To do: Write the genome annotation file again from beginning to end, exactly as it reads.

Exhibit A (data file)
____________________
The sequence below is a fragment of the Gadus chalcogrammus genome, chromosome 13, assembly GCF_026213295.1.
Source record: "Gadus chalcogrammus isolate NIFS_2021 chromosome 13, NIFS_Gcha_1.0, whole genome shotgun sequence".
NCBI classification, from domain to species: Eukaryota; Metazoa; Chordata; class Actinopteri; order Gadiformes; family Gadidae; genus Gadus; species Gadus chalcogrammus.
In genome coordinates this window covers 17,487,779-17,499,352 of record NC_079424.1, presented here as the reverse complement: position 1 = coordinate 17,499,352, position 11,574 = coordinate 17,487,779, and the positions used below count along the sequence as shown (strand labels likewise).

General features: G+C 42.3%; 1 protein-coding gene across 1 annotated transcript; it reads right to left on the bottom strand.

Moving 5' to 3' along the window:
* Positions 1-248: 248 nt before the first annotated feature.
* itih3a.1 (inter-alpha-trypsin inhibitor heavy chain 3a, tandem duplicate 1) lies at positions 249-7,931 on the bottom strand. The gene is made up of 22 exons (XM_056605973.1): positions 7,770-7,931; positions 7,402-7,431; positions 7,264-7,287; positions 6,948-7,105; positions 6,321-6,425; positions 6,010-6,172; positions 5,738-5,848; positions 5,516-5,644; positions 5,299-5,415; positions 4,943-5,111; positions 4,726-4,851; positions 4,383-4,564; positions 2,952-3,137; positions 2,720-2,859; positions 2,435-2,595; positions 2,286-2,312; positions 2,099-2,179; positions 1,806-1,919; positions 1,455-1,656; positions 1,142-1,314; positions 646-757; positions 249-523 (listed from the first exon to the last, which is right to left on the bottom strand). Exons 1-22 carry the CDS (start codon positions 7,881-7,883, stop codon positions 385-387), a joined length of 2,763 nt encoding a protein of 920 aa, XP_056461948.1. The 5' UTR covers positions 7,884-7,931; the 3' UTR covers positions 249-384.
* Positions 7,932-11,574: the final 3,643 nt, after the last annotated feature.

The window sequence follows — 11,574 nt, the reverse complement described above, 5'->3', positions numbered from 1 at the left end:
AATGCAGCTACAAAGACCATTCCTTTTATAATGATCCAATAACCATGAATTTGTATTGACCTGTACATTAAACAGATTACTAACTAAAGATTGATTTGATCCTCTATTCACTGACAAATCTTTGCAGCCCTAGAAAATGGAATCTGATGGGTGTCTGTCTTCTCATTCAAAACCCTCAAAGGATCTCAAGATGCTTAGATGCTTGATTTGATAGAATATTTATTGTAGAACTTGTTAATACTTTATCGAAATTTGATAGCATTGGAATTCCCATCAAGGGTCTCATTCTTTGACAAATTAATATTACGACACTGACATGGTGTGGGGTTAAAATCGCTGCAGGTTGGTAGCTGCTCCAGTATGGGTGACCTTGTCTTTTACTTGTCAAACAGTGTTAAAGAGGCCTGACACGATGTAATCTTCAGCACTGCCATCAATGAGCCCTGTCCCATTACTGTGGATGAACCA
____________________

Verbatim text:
The sequence below is a fragment of the Gadus chalcogrammus genome, chromosome 13, assembly GCF_026213295.1.
Source record: "Gadus chalcogrammus isolate NIFS_2021 chromosome 13, NIFS_Gcha_1.0, whole genome shotgun sequence".
NCBI classification, from domain to species: Eukaryota; Metazoa; Chordata; class Actinopteri; order Gadiformes; family Gadidae; genus Gadus; species Gadus chalcogrammus.
In genome coordinates this window covers 17,487,779-17,499,352 of record NC_079424.1, presented here as the reverse complement: position 1 = coordinate 17,499,352, position 11,574 = coordinate 17,487,779, and the positions used below count along the sequence as shown (strand labels likewise).

General features: G+C 42.3%; 1 protein-coding gene across 1 annotated transcript; it reads right to left on the bottom strand.

Moving 5' to 3' along the window:
* Positions 1-248: 248 nt before the first annotated feature.
* itih3a.1 (inter-alpha-trypsin inhibitor heavy chain 3a, tandem duplicate 1) lies at positions 249-7,931 on the bottom strand. The gene is made up of 22 exons (XM_056605973.1): positions 7,770-7,931; positions 7,402-7,431; positions 7,264-7,287; positions 6,948-7,105; positions 6,321-6,425; positions 6,010-6,172; positions 5,738-5,848; positions 5,516-5,644; positions 5,299-5,415; positions 4,943-5,111; positions 4,726-4,851; positions 4,383-4,564; positions 2,952-3,137; positions 2,720-2,859; positions 2,435-2,595; positions 2,286-2,312; positions 2,099-2,179; positions 1,806-1,919; positions 1,455-1,656; positions 1,142-1,314; positions 646-757; positions 249-523 (listed from the first exon to the last, which is right to left on the bottom strand). Exons 1-22 carry the CDS (start codon positions 7,881-7,883, stop codon positions 385-387), a joined length of 2,763 nt encoding a protein of 920 aa, XP_056461948.1. The 5' UTR covers positions 7,884-7,931; the 3' UTR covers positions 249-384.
* Positions 7,932-11,574: the final 3,643 nt, after the last annotated feature.

The window sequence follows — 11,574 nt, the reverse complement described above, 5'->3', positions numbered from 1 at the left end:
AATGCAGCTACAAAGACCATTCCTTTTATAATGATCCAATAACCATGAATTTGTATTGACCTGTACATTAAACAGATTACTAACTAAAGATTGATTTGATCCTCTATTCACTGACAAATCTTTGCAGCCCTAGAAAATGGAATCTGATGGGTGTCTGTCTTCTCATTCAAAACCCTCAAAGGATCTCAAGATGCTTAGATGCTTGATTTGATAGAATATTTATTGTAGAACTTGTTAATACTTTATCGAAATTTGATAGCATTGGAATTCCCATCAAGGGTCTCATTCTTTGACAAATTAATATTACGACACTGACATGGTGTGGGGTTAAAATCGCTGCAGGTTGGTAGCTGCTCCAGTATGGGTGACCTTGTCTTTTACTTGTCAAACAGTGTTAAAGAGGCCTGACACGATGTAATCTTCAGCACTGCCATCAATGAGCCCTGTCCCATTACTGTGGATGAACCA